25 August 2010

Book Review: The New Annotated Dracula

Title:  The New Annotated Dracula
Author: Bram Stoker and Leslie S. Klinger (and Neil Gaiman)
Publisher: Norton
Release Date: 17 October 2008
Date Finished: 22 August 2010

Buy | Borrow | Accept | Avoid

Challenges: 100+ Reading Challenge, Reading Resolutions, Women UnBound, 101 Fantasy Reading Challenge, Read the Book See the Movie, Take Another Chance, Hogwarts Reading Challenge,

The Short and Sweet of It
We have a couple things going on here: first, we have Bram Stoker's Dracula, the vampire tale to kick all other vampire tale's pointy teeth.  Second, we have Leslie S. Klinger's amazing annotations of the text which add a wonderful depth to the narrative.  Third, we have Neil Gaiman, a man I would leave my husband for, introducing the text.  Finally, we have Appendices which have my geek heart pounding.

A Bit of a Ramble
I can not tell you  how much I enjoyed reading this. The story of Dracula itself is entertaining, thought-provoking, beautifully Victorian, and compelling; but to read the story with a scholar's notes at your side - a scholar who chooses to believe it is a true story - is absolutely fantastic. My husband, of course, thinks I'm crazy for liking the numerous disruptions to the story, but what can I say? I'm a complete geek, and reading this was like taking a short college course on the novel. If I were to write everything I wanted to say, discuss the myriad issues presented, this would be the longest post ever. Instead I thought I would give you my quick stream-of-consciousness, brainstormy list of things I would love to include in the post:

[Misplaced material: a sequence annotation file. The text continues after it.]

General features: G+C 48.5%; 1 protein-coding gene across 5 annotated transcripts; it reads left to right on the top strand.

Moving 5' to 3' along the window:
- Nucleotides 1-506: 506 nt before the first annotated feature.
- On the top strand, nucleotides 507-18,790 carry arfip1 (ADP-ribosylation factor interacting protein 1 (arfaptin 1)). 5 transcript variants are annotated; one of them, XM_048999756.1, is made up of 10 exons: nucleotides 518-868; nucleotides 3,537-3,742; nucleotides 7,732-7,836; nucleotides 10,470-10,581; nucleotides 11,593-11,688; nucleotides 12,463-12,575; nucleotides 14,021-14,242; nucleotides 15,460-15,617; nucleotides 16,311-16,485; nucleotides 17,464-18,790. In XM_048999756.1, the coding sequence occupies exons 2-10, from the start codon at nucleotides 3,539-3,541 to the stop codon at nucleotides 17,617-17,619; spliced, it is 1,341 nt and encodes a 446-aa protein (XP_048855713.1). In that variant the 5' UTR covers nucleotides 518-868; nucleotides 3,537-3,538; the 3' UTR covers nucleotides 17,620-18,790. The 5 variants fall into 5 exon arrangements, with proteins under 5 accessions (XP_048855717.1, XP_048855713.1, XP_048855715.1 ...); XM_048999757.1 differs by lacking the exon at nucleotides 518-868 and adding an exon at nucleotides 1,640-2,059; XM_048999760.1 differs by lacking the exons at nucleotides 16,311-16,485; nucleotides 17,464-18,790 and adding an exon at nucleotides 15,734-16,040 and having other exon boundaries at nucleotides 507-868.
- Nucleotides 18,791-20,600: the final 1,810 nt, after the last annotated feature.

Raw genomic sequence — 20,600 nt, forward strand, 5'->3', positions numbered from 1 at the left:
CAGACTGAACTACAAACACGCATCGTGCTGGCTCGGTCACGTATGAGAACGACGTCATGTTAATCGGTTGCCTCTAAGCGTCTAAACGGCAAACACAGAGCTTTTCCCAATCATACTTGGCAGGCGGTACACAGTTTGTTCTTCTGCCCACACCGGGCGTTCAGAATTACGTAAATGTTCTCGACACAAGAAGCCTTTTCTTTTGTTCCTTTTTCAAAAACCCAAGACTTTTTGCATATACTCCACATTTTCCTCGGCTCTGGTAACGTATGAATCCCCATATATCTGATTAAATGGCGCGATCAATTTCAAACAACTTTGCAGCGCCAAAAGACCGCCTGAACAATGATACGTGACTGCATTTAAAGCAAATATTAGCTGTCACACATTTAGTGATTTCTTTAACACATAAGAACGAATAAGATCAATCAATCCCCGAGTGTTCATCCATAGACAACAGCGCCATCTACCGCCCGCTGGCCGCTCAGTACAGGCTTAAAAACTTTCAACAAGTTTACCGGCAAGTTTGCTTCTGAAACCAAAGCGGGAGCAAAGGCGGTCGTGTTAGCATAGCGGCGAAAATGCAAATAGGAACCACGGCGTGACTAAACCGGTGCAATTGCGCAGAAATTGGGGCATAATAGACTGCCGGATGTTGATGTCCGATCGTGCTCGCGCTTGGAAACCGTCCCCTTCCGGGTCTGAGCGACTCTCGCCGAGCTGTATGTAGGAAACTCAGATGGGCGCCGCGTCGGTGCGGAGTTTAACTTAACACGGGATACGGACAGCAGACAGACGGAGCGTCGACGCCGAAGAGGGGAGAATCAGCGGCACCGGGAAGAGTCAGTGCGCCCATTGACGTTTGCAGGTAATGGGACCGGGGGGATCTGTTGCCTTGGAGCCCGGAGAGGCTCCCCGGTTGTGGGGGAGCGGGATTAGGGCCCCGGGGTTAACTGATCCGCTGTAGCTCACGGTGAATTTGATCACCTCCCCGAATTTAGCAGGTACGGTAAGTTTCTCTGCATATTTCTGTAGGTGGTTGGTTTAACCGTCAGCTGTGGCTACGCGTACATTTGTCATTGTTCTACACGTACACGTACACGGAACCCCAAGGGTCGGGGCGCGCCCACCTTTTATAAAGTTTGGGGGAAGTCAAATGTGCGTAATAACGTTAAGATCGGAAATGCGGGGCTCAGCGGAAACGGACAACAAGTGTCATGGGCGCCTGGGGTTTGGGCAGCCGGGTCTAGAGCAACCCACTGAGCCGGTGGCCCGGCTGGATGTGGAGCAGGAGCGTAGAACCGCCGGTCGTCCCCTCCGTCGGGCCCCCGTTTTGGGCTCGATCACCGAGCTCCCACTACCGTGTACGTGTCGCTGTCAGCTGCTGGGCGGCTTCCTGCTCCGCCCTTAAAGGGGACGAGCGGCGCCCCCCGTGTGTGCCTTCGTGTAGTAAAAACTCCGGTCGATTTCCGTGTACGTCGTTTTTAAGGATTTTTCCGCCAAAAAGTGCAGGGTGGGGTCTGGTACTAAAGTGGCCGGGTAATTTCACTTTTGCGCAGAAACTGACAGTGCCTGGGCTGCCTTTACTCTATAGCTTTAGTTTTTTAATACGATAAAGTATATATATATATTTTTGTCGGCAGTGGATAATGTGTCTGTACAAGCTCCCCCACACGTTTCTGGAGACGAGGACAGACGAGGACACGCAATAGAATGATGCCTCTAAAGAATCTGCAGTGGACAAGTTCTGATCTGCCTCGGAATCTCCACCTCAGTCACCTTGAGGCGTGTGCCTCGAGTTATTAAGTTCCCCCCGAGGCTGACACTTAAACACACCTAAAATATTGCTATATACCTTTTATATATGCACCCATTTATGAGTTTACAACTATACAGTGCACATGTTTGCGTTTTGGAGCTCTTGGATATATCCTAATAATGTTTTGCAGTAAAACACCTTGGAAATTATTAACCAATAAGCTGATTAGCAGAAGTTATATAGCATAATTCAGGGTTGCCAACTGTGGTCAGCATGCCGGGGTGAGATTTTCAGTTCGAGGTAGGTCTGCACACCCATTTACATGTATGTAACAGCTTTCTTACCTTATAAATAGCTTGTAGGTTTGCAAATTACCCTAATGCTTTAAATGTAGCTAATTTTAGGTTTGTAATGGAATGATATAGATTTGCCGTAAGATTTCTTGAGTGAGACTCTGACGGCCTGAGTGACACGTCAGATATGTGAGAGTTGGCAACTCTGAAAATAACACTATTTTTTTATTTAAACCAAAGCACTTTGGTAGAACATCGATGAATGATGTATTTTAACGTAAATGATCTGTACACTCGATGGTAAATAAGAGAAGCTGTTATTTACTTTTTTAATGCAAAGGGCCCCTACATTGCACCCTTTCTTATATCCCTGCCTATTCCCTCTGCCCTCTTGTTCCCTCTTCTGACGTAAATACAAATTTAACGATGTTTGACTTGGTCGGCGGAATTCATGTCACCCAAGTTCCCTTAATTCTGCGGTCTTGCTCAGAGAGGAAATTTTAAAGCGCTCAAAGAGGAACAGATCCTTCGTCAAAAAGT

the use of multi-narrator journals, Mina as Ideal Woman and her simultaneous strength and submission, inconsistencies in vampiric lore within the text, Van Helsing is something of a douchebag, the correlation between vampiric bloodsucking and sex is not as apparent as modern interpretations of the story and the copious permutations suggest, not much happens but the slow pace is oddly poetic and intriguing, for a first reading the annotations would be distracting but for a second reading they add so much depth, the annotations are in turn historically enlightening, explanatory, and hilarious, I wish Sookie Stackhouse had been part of the Dracula Family Tree section, the role of men in the story is just as rigid and limiting as the role of women in Victorian ideology, the Vlad the Impaler-Dracula tenuous connection, the Sherlock Holmes-Dracula connection, the homoeroticism within the text feels more prevalent than the heterosexual, social class representations within the text, 

Clearly, there is much food for thought within the text; but since I can't really focus on all of it, I thought I would stick to just telling you to READ THIS AS SOON AS POSSIBLE, especially if you've already read Dracula. The annotations, introduction, and appendices are unbelievably informative and delightful to read.

The Filmic Connection
The story of Dracula has been visualized over and over again in films, not only reproductions and permutations of Stoker's story, but also the bastard children of Dracula (i.e. all vampire films ever). DVD in My Pants gives a list of 13 Dracula films you need to see that I really agree with, so I'm going to send you over there for more information. I would like to add Dracula: Dead and Loving It, a Mel Brooks film, to the list though. It's just funny.